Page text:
Kanban and Visual Management
Kanban and Visual Management
Kanban is a lean method for identifying and managing the work and the flow, and it does so by creating a pull through environment. We will start by identifying the work we need to do. Each work item we need to do will end up on an individual card. The cards will be “pulled” as we have the time and talent to commence that specific work element. The card then moves from the backlog of work items, to the WiP or Work in Progress section of the visual management board. The visual board may have headings such as:
- Work in Progress (WiP)
- Work for Review
- Work Completed / Demonstrated
We will pull items from the backlog and place the card in the state that corresponds to the work, for example, the work moves from backlog to work in progress as the work commences. It is easy for anybody to see the status of the work. Thus, the name a pull through system is one in which the items to be worked, will be taken when there is appropriate talent (team member) and time to do so rather than schedule-based work. We will also have rules that define and limit the amount of open work in progress to maintain focus and not overwhelm the system. The work items are prioritized but that priority is not based upon a fixed time when a specific work item is to be undertaken as for example as may be seen in conventional projects in the Gantt chart (more later).
We have written on the connection between throughput and capacity, but we will write just a bit more, and we do so with some reference from Factory Physics (Spears and Hopp, 1996)
- Law of batches (move batching): Cycle times over a segment of a routing are roughly proportional to the transfer batch sizes used over that segment, provided there is no waiting for the conveyance device.
- Law of Variability corollary (placement): In a line with where releases are independent of completions, variability early in a routing increases cycle time more than equivalent variability later in the routing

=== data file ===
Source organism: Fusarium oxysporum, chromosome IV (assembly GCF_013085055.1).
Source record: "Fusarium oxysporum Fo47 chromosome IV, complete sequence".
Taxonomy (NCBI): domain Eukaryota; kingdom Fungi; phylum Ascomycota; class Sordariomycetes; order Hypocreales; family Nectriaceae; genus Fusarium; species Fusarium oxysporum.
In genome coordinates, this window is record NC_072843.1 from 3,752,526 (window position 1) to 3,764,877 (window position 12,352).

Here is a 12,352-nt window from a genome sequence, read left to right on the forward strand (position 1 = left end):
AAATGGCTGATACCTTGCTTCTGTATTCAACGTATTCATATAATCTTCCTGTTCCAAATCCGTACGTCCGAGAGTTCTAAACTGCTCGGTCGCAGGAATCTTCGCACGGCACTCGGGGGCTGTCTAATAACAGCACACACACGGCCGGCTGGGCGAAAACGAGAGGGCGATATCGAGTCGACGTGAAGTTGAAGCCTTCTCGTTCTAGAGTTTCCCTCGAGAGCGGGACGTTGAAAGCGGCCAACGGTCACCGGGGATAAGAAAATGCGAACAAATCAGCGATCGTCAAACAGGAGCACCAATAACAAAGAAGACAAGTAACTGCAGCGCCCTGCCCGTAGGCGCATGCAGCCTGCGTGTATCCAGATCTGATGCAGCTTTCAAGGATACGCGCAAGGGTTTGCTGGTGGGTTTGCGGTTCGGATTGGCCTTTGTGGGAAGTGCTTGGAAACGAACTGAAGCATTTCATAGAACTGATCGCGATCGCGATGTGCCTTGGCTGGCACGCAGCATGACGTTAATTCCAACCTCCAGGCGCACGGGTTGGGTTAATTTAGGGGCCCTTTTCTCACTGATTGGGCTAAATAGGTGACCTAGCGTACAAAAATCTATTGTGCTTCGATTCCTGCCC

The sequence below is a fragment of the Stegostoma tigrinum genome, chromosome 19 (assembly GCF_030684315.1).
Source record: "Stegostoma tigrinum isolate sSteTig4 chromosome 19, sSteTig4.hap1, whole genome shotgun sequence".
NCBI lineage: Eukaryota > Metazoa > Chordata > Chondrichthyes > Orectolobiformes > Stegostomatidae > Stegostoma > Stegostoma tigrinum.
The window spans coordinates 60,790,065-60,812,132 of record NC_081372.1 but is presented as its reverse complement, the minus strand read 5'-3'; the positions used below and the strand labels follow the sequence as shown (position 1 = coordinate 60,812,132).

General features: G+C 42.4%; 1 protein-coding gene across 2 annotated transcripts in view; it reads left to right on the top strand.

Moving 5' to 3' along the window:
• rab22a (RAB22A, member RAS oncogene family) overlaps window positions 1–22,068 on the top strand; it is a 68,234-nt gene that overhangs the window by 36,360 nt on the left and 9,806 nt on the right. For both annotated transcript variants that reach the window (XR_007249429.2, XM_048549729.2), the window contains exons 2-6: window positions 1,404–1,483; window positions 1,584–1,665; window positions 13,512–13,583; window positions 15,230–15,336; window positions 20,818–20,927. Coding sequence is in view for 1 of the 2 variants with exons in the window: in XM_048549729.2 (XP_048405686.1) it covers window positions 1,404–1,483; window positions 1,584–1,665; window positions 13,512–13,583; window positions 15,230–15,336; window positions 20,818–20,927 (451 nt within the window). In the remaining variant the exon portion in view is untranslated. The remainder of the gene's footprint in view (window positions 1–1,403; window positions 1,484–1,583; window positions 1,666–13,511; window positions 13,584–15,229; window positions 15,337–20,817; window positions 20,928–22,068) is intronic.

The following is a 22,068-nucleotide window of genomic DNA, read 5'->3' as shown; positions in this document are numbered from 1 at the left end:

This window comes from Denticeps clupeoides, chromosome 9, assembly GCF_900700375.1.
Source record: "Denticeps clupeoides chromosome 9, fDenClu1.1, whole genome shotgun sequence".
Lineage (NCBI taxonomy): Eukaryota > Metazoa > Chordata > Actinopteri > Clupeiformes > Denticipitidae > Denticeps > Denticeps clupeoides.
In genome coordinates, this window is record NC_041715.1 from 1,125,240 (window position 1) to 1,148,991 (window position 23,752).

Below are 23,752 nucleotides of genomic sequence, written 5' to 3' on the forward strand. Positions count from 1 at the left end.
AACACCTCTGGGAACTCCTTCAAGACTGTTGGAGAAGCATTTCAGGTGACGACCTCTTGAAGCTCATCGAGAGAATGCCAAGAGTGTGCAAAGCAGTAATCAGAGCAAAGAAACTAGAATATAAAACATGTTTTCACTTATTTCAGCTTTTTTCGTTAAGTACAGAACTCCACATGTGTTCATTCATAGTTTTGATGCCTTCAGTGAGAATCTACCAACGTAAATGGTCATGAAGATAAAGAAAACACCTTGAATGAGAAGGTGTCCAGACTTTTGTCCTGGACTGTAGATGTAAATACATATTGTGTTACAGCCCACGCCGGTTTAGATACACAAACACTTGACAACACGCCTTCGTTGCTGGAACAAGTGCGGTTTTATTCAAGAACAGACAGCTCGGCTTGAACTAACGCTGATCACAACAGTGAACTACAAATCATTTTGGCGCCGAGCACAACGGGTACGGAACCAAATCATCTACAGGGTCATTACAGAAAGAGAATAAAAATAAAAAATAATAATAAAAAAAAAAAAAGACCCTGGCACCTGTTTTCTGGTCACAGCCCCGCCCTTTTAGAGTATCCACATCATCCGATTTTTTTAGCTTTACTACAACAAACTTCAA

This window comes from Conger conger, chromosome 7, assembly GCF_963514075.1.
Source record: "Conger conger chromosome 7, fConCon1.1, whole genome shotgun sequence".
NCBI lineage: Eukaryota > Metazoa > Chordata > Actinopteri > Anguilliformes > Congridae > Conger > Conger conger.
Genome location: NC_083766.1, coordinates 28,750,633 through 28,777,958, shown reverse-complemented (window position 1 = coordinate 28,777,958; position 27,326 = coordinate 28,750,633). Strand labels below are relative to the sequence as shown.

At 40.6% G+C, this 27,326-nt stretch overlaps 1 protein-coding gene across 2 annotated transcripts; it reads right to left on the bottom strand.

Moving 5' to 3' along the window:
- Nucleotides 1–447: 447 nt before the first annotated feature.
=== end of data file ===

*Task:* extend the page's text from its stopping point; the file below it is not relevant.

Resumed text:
- Law of Utilization: – If a station increases utilization without making any other changes, average cycle time will increase in a highly nonlinear fashion.
- Law of Variability: Increasing variability always degrades performance of a production system.
To control the work, we must understand what is presently in the work queue, and how much we can handle at any given time of open work items. The laws mentioned above, impact the work underway and how the work moves through the work process, and leads us to queuing theory.
Contrast Kanban with the Gantt chart for tracking and managing the project. On the Gantt chart, we record specific tasks, the dependencies of those tasks to other tasks both before and after a specific task, along with the start and stop date for the work. The approach generally means the work starts on the date identified for the work to commence though previous work elements may take longer than expected and we may need to adjust or schedule to accommodate. Our plan is to start the work per the schedule. With kanban, we have no such delusion that the specific work task has a specific date to start, it is not even implied.
We see the Gantt plan has dates associated as well as the responsible individual (not shown in this short example). The Gantt chart represents a schedule driven approach to the work. To be sure it is possible to take on the next task on the Gantt chart when an item is completed, but what is more noteworthy is when a specific work item runs long, and now the expectation from the project management often results in pressure to undertake the work item with other resources, or over load the system and disperse the attention of the team to work on this item within the schedule defined.
Like most choices, there are positive and negative ramifications for making the decisions that we do. There could even be an advantage to doing both, one at the operations level (kanban) the other at the planning and projection level (Gantt). In this way the system is not overwhelmed, but we have some way of visualizing the consequences of the rate of work being accomplished on the prospective project deliver or end date, facilitating a range of prediction as to the conclusion of the project.